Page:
About

I'm Mike Pope. I live in the Seattle area. I've been a technical writer and editor for over 30 years. I'm interested in software, language, music, movies, books, motorcycles, travel, and ... well, lots of stuff.

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Mathematicians, when they work, engage in intensely serious play. They follow their curiosity into problems that interest them and toward the smell of a solution.

Richard Preston



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Blog Statistics

Dates
First entry - 6/20/2003
Most recent entry - 5/25/2018

Totals
Posts - 2499
Comments - 2574
Hits - 2,049,889

Averages
Entries/day - 0.46
Comments/entry - 1.03
Hits/day - 376

Updated every 30 minutes. Last: 12:33 PM Pacific


  11:49 PM

This week’s Friday’s Words is coming to you live from Chicago, where I’m attending ACES 2018, the annual conference of the Society for Editing. What do you get when you put 700 editors in a hotel together? A lot of very interesting sessions.

Anyway, this will be a short one. (Finally, you say, ha.) The new-to-me word is nontroversy (non+controversy). The general definition is a “supposed” controversy, i.e., something that’s made out to be a controversy but isn’t actually. I ran across it in a Facebook comment about the word decimate. Some small number of people insist that decimate means to reduce by one-tenth, etc., etc., when in fact the established meaning in English for a long time (like, centuries) is “destroy a great proportion of.” In other words, there’s no controversy about what the word means.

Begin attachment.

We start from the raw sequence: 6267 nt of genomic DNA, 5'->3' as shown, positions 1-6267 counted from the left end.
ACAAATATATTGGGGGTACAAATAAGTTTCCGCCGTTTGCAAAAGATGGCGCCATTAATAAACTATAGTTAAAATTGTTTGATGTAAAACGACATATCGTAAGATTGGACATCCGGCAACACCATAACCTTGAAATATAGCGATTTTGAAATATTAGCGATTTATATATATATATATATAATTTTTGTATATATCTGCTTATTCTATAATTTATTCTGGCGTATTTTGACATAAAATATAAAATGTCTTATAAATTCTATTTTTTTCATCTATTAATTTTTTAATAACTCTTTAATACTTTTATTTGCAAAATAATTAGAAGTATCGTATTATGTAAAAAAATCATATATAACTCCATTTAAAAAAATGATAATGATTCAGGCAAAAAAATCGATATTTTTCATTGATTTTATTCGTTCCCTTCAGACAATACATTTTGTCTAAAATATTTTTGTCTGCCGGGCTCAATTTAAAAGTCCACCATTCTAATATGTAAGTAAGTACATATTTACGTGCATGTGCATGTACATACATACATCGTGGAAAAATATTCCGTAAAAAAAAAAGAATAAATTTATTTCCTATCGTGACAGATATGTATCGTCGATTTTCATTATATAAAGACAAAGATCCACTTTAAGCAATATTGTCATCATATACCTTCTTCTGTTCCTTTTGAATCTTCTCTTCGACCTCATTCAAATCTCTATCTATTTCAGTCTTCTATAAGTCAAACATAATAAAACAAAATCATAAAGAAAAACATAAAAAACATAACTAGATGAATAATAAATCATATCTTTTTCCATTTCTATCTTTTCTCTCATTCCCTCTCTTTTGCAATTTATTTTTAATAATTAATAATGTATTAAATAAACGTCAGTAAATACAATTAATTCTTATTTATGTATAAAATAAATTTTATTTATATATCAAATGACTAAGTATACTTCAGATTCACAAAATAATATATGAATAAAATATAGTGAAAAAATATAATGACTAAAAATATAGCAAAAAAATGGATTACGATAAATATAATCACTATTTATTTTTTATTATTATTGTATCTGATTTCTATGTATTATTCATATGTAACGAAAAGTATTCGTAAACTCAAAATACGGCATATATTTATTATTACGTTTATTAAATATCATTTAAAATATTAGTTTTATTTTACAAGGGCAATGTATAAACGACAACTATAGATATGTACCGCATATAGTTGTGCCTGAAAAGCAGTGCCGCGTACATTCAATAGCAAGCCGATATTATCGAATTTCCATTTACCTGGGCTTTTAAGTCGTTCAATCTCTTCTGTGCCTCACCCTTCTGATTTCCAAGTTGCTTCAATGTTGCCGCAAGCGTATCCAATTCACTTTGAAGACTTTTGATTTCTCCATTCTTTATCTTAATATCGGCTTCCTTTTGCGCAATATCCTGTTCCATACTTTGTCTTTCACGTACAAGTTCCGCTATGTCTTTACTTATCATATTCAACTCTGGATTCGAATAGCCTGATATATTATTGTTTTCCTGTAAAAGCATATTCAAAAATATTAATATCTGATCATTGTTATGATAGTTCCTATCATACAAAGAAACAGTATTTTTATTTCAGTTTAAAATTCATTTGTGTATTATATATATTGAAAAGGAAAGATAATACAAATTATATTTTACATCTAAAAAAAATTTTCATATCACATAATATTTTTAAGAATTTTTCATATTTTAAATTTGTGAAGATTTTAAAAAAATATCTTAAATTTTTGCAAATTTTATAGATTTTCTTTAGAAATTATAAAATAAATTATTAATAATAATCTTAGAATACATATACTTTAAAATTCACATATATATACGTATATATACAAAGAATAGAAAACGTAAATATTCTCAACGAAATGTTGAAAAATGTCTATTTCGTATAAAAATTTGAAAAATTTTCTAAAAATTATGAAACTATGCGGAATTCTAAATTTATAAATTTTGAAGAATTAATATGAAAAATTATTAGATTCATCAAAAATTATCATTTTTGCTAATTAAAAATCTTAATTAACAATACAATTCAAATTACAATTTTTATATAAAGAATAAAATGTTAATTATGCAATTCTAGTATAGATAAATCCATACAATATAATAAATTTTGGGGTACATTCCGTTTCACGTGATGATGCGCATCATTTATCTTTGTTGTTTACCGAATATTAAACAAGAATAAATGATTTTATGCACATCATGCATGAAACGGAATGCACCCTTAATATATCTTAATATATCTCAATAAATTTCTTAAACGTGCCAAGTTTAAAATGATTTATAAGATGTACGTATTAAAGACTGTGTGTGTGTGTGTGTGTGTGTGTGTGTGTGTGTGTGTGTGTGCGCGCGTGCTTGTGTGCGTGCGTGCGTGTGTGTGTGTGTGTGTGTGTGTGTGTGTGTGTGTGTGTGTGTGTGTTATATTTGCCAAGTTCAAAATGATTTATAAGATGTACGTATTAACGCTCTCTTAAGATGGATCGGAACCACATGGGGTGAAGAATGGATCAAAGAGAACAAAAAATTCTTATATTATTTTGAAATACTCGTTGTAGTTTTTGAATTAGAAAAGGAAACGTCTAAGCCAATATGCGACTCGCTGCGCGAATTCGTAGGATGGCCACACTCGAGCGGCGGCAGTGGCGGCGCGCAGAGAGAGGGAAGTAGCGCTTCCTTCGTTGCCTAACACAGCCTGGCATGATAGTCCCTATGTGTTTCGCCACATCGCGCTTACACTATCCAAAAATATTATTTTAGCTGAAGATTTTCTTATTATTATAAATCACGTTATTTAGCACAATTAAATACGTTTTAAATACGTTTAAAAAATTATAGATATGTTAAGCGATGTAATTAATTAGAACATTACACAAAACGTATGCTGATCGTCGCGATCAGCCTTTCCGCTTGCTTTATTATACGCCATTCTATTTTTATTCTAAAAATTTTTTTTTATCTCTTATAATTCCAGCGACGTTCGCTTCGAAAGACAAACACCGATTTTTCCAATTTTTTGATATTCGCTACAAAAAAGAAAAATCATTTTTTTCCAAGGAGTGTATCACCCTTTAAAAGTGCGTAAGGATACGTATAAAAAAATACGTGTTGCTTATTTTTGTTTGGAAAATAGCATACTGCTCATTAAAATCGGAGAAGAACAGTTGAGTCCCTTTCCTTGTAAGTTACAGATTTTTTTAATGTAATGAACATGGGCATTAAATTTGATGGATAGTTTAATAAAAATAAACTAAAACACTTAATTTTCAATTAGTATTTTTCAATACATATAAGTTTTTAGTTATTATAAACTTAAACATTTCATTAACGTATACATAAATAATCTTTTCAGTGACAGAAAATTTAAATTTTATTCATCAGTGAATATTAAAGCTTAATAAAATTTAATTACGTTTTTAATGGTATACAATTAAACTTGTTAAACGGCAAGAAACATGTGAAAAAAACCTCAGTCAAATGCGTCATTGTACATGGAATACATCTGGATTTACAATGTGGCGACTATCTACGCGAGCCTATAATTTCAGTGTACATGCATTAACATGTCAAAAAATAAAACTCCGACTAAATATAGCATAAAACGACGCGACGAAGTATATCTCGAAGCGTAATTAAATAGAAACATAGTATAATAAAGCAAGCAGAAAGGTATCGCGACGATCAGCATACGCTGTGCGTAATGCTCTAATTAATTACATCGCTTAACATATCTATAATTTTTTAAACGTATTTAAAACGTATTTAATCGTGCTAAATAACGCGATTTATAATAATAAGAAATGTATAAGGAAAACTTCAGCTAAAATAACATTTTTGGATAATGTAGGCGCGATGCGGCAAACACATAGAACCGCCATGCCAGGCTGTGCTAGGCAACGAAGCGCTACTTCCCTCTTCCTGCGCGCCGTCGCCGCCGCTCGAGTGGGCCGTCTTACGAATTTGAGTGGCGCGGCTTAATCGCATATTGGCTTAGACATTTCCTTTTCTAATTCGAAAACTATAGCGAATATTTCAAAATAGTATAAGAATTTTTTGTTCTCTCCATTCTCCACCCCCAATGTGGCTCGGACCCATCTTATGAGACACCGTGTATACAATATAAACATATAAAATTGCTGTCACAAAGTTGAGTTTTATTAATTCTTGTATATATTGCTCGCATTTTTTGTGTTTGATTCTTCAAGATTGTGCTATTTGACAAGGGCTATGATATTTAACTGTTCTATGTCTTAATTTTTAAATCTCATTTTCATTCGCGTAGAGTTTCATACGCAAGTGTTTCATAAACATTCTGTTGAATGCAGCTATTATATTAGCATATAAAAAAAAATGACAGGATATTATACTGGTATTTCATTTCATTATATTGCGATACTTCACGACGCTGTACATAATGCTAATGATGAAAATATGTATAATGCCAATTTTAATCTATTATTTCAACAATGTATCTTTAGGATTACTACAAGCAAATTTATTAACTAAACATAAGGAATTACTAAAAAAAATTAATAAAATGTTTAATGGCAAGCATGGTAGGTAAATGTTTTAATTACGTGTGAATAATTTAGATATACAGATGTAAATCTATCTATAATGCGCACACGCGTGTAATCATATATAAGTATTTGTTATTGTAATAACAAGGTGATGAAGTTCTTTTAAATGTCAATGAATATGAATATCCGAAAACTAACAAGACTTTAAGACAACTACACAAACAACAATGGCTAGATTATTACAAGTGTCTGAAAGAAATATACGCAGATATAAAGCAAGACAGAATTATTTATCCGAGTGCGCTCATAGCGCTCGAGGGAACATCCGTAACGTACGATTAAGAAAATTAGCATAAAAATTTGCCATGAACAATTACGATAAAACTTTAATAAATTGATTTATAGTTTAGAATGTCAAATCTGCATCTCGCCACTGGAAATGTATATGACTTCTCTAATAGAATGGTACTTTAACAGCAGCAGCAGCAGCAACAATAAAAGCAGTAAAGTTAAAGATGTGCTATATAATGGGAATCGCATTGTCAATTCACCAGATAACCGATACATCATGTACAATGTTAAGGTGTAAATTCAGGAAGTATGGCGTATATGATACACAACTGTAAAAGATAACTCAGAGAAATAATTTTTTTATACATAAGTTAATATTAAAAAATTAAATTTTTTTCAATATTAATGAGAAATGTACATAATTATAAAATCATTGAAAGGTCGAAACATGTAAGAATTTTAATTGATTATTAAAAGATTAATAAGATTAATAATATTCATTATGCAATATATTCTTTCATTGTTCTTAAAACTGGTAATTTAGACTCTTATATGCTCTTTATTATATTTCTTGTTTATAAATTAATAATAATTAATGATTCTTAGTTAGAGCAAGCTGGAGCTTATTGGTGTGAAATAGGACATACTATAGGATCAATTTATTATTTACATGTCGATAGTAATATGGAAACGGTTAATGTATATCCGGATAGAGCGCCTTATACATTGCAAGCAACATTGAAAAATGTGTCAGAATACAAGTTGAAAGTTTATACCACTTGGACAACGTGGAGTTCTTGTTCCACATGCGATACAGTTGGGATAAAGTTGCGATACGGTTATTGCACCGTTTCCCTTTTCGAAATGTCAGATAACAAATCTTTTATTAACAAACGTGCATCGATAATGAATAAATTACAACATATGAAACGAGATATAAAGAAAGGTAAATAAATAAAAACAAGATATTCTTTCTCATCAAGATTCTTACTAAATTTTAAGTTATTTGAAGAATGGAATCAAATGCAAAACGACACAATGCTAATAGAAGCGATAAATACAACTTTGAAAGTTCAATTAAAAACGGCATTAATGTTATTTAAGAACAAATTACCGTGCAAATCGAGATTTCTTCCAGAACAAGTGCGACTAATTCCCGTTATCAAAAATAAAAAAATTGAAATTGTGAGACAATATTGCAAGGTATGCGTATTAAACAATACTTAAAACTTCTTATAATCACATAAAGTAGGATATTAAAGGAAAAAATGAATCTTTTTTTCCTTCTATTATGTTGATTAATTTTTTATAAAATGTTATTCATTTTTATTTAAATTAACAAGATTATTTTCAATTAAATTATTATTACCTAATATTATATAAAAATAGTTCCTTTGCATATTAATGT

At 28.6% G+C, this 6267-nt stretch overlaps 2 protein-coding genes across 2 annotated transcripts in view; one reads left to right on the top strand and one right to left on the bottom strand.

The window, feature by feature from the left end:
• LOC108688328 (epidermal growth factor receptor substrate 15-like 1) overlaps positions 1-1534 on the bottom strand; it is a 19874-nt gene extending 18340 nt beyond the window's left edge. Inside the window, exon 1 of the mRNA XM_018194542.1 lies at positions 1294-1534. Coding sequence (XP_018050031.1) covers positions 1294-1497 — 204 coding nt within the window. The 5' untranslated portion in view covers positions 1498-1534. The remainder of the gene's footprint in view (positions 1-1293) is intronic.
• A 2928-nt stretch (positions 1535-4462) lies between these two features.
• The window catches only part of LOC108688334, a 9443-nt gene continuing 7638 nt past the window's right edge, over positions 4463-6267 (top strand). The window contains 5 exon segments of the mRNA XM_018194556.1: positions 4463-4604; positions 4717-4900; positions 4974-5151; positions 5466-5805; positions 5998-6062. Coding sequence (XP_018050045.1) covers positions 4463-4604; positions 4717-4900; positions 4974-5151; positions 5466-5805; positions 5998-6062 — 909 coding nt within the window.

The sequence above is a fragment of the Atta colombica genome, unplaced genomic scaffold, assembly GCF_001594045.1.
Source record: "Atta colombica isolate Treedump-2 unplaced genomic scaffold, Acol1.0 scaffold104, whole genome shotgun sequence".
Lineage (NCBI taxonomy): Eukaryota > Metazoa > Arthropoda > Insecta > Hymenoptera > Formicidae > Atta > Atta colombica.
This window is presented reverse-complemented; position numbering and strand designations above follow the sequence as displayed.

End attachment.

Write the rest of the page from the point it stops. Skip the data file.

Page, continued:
In addition to this general sense, there’s a narrower sense of nontroversy that involves a more overt agenda. As a definition in Urban Dictionary has it, a nontroversy is “created for political gain.” The Snopes.com site has a whole category of nontroversy entries that debunk various theories (a lovely example: “Liberals want to rename Cracker Barrel to Caucasian Barrel”).

Anyway, it seems like a word that can be wielded to good effect.

My etymological insight today is almost too embarrassing to recount, since I think it will have been obvious to people who speak a particular language. Prisoners can be paroled; where did that word come from? Well, parole is the French word for “word” or “speech.” “Word”? Halfway there. A prisoner, (or in wartime, a POW) might be released from custody on their parole d'honneur, or word of honor, not to, you know, do something bad. Already by the 1600s we were using just the word parole (no honneur) in this familiar sense. Related terms: parley, parable.

Like this? Read all the Friday words.

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